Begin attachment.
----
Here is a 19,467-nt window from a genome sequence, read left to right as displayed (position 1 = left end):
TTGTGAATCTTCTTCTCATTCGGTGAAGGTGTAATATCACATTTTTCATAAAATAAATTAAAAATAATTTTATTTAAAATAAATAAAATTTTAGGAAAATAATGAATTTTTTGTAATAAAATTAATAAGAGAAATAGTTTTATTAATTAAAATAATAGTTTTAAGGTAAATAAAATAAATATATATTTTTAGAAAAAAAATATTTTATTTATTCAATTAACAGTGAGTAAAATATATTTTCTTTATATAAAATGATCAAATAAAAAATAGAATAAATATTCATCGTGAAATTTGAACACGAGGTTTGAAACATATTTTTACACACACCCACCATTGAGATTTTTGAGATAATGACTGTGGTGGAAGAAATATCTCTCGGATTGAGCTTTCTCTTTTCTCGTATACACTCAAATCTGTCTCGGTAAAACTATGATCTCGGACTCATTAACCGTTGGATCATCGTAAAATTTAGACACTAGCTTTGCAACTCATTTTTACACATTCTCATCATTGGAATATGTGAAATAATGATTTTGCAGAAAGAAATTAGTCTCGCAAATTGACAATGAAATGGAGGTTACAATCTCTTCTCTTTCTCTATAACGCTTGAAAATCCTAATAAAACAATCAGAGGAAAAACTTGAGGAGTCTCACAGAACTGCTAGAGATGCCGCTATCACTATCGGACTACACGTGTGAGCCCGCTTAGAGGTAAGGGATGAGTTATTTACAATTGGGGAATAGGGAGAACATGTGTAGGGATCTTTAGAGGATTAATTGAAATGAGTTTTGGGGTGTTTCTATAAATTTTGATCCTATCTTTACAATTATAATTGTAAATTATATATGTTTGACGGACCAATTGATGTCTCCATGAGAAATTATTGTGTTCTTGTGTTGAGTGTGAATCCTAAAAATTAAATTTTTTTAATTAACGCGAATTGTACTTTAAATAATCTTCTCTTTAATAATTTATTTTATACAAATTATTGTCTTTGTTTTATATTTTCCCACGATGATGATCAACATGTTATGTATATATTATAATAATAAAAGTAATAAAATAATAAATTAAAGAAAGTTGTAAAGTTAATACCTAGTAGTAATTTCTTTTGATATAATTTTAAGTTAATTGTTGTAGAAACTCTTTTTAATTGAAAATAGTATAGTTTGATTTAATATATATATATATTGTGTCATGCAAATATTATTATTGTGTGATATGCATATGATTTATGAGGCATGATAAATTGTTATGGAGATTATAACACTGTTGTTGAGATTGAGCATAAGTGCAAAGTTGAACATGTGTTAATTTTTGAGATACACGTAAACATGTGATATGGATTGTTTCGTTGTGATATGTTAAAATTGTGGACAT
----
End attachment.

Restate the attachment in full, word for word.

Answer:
Here is a 19,467-nt window from a genome sequence, read left to right as displayed (position 1 = left end):
TTGTGAATCTTCTTCTCATTCGGTGAAGGTGTAATATCACATTTTTCATAAAATAAATTAAAAATAATTTTATTTAAAATAAATAAAATTTTAGGAAAATAATGAATTTTTTGTAATAAAATTAATAAGAGAAATAGTTTTATTAATTAAAATAATAGTTTTAAGGTAAATAAAATAAATATATATTTTTAGAAAAAAAATATTTTATTTATTCAATTAACAGTGAGTAAAATATATTTTCTTTATATAAAATGATCAAATAAAAAATAGAATAAATATTCATCGTGAAATTTGAACACGAGGTTTGAAACATATTTTTACACACACCCACCATTGAGATTTTTGAGATAATGACTGTGGTGGAAGAAATATCTCTCGGATTGAGCTTTCTCTTTTCTCGTATACACTCAAATCTGTCTCGGTAAAACTATGATCTCGGACTCATTAACCGTTGGATCATCGTAAAATTTAGACACTAGCTTTGCAACTCATTTTTACACATTCTCATCATTGGAATATGTGAAATAATGATTTTGCAGAAAGAAATTAGTCTCGCAAATTGACAATGAAATGGAGGTTACAATCTCTTCTCTTTCTCTATAACGCTTGAAAATCCTAATAAAACAATCAGAGGAAAAACTTGAGGAGTCTCACAGAACTGCTAGAGATGCCGCTATCACTATCGGACTACACGTGTGAGCCCGCTTAGAGGTAAGGGATGAGTTATTTACAATTGGGGAATAGGGAGAACATGTGTAGGGATCTTTAGAGGATTAATTGAAATGAGTTTTGGGGTGTTTCTATAAATTTTGATCCTATCTTTACAATTATAATTGTAAATTATATATGTTTGACGGACCAATTGATGTCTCCATGAGAAATTATTGTGTTCTTGTGTTGAGTGTGAATCCTAAAAATTAAATTTTTTTAATTAACGCGAATTGTACTTTAAATAATCTTCTCTTTAATAATTTATTTTATACAAATTATTGTCTTTGTTTTATATTTTCCCACGATGATGATCAACATGTTATGTATATATTATAATAATAAAAGTAATAAAATAATAAATTAAAGAAAGTTGTAAAGTTAATACCTAGTAGTAATTTCTTTTGATATAATTTTAAGTTAATTGTTGTAGAAACTCTTTTTAATTGAAAATAGTATAGTTTGATTTAATATATATATATATTGTGTCATGCAAATATTATTATTGTGTGATATGCATATGATTTATGAGGCATGATAAATTGTTATGGAGATTATAACACTGTTGTTGAGATTGAGCATAAGTGCAAAGTTGAACATGTGTTAATTTTTGAGATACACGTAAACATGTGATATGGATTGTTTCGTTGTGATATGTTAAAATTGTGGACAT